Knowing he could spend his final prep season in the Northwest, Anderson attended a camp run by former University of Washington quarterback Taylor Barton near Seattle this past weekend. He earned MVP honors at the event.

“We hate to lose him,” Kramer said. “It’s a very difficult thing for him, and very difficult for me personally.

“For me this has never happened before — your starting quarterback who’s all-everything leaves on the first day of spring football.”

Naples plays its spring game May 23 at Cape Coral-Baker. At practice Wednesday, rising junior Luke Reed and rising sophomore Kieran DiGiorno rotated at quarterback. Reed played junior varsity last season, and DiGiorno was on the freshman team.

Rising junior Garrett Zech was the only other player to attempt a pass for Naples last season. Zech was 1-for-4 passing and rushed 19 times for 118 yards in six games. This spring, Zech is with the Golden Eagles baseball team, which plays tonight in the regional quarterfinals.

“We don’t really have time to feel sorry for ourselves,” Kramer said Wednesday at practice. “We’ve got to go. We’re got a game in three weeks. We’ve got to get ready to play.

“The good news is we have a bunch of really good players. Our work ethic and our effort has been tremendous in the offseason, so we should be pretty good.”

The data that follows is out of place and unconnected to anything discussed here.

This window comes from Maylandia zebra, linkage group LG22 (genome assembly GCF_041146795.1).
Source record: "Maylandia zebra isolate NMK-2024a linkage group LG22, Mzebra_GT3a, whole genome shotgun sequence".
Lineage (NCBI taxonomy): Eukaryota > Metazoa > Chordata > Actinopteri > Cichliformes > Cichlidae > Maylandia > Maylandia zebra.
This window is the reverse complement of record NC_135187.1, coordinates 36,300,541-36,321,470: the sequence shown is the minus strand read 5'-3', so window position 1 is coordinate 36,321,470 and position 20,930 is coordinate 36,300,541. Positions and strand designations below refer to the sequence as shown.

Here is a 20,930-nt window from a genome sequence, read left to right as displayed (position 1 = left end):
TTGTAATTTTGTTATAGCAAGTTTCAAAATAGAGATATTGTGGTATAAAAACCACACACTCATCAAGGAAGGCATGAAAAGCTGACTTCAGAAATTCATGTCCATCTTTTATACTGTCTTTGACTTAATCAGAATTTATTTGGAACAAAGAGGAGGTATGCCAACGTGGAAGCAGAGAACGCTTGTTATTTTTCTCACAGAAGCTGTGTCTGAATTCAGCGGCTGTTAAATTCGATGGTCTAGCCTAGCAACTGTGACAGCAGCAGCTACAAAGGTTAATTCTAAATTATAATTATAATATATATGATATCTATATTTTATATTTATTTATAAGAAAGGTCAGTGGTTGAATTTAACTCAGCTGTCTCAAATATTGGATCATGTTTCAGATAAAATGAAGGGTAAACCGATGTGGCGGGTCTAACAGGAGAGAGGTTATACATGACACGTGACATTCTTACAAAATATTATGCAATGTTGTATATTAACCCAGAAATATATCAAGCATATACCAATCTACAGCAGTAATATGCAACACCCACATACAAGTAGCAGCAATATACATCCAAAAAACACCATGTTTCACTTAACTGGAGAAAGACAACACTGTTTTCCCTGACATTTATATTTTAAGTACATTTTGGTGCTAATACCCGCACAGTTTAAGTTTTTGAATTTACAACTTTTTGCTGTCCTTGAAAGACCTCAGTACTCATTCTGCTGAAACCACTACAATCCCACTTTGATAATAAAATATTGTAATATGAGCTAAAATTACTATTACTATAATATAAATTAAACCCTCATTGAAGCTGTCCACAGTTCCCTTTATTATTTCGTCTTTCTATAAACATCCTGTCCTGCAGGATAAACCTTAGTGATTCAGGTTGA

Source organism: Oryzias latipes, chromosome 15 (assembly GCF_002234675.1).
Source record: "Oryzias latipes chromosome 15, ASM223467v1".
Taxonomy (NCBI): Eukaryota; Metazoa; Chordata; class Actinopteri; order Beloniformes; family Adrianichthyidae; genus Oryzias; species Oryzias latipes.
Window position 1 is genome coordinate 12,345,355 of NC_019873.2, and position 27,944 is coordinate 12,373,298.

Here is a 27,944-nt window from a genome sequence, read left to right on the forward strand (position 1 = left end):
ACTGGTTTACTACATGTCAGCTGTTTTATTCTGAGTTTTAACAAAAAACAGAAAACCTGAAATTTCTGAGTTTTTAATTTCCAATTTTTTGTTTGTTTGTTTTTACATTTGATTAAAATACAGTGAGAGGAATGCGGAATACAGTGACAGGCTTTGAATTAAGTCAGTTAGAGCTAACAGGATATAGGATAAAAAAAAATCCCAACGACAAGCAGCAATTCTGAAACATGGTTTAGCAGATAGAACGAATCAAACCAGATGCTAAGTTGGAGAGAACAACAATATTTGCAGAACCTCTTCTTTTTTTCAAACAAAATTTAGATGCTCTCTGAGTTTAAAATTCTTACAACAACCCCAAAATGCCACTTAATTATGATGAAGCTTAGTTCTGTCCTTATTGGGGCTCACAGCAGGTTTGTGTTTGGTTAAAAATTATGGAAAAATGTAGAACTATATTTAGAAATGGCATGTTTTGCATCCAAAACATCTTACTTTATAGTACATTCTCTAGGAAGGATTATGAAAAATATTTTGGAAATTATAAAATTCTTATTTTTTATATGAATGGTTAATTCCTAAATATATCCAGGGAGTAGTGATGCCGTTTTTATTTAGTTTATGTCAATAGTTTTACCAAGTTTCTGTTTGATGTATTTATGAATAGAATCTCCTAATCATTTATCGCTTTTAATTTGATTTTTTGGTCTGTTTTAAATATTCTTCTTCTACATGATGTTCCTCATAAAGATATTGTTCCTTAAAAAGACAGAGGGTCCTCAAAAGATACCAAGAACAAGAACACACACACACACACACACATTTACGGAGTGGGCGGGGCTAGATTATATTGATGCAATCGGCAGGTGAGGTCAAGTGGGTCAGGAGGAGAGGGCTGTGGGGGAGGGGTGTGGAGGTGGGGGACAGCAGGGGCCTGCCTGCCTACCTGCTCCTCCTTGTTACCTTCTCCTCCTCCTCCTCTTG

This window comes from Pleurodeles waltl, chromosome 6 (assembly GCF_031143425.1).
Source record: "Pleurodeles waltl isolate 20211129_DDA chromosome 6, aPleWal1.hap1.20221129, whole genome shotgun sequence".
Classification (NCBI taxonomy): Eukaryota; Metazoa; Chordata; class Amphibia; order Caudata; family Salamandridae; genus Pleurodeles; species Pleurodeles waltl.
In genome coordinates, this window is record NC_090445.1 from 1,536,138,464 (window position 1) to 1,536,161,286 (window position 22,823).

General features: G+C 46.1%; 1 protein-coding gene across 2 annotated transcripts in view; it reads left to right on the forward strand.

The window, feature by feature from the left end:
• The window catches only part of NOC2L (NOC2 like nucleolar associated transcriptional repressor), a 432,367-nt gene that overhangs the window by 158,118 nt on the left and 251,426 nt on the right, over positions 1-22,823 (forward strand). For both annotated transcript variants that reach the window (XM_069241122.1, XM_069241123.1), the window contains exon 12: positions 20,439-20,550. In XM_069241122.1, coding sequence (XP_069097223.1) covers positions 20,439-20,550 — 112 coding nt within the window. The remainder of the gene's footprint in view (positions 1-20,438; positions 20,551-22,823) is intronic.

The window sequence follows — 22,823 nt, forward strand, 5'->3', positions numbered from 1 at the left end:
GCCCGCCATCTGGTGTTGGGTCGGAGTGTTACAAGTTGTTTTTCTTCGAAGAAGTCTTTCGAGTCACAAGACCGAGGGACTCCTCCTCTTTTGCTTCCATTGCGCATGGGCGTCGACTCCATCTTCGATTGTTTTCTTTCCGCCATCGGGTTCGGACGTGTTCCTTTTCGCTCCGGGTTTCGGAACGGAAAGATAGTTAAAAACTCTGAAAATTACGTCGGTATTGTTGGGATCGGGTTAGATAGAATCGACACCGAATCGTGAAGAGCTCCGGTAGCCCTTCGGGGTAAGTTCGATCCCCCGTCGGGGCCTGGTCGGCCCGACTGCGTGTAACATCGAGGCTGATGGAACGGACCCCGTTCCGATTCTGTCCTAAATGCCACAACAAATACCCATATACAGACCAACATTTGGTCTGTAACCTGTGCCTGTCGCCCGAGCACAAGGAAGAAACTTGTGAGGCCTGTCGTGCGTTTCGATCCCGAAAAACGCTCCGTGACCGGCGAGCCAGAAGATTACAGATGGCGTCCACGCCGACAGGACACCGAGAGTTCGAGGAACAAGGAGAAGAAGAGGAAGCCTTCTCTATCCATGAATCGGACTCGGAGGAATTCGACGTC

Anderson spent most of his childhood bouncing around the country for his dad’s job. He was born in Colorado, lived in Texas and briefly Kentucky before settling in Little Rock, Ark., for nine years.

After Eric Anderson switched companies in 2005, he was given the freedom to choose where he wanted to live as long as he was near a major airport. T.L. Anderson’s interest in Southwest Florida was piqued after reading the series of novels by Randy Wayne White, whose protagonist Doc Ford lived in the area.

The Andersons took a trip to Naples in 2007 and fell in love. They briefly considered sending their sons Kilton and Keggan, who played for the Golden Eagles in 2009 and 2010, to Barron Collier before settling on Naples High.

“This is by far the toughest move,” Kilton Anderson said. “It’s like leaving family.”

Anderson led the Naples freshman team to an undefeated season. The JV team also went unbeaten with Anderson under center in the fall of 2011.

Later that season, having never started a varsity game, Anderson stepped in when starting quarterback Billy Crook suffered an ankle injury in the first round of the playoffs. Anderson ran for 117 yards and two touchdowns to help Naples finish off a first-round victory over South Fort Myers. He got his first start the next week and ran for three touchdowns in a 41-0 trouncing of Fort Myers.

Anderson said his teammates have become like brothers to him, especially best friend and Eagles linebacker Brian Donnelly. While he still hopes to earn a Division I college scholarship in Seattle, Anderson is sad to leave Naples High.

“I wish my team the best of luck,” Anderson said. “I know they’re going to go far. They all have to bond together and become a brotherhood like we were last year. Once they do that, they’ll be a state championship team. I love all those guys. I’ll miss them, but I look forward to seeing them in the future.”

Check back for an updated story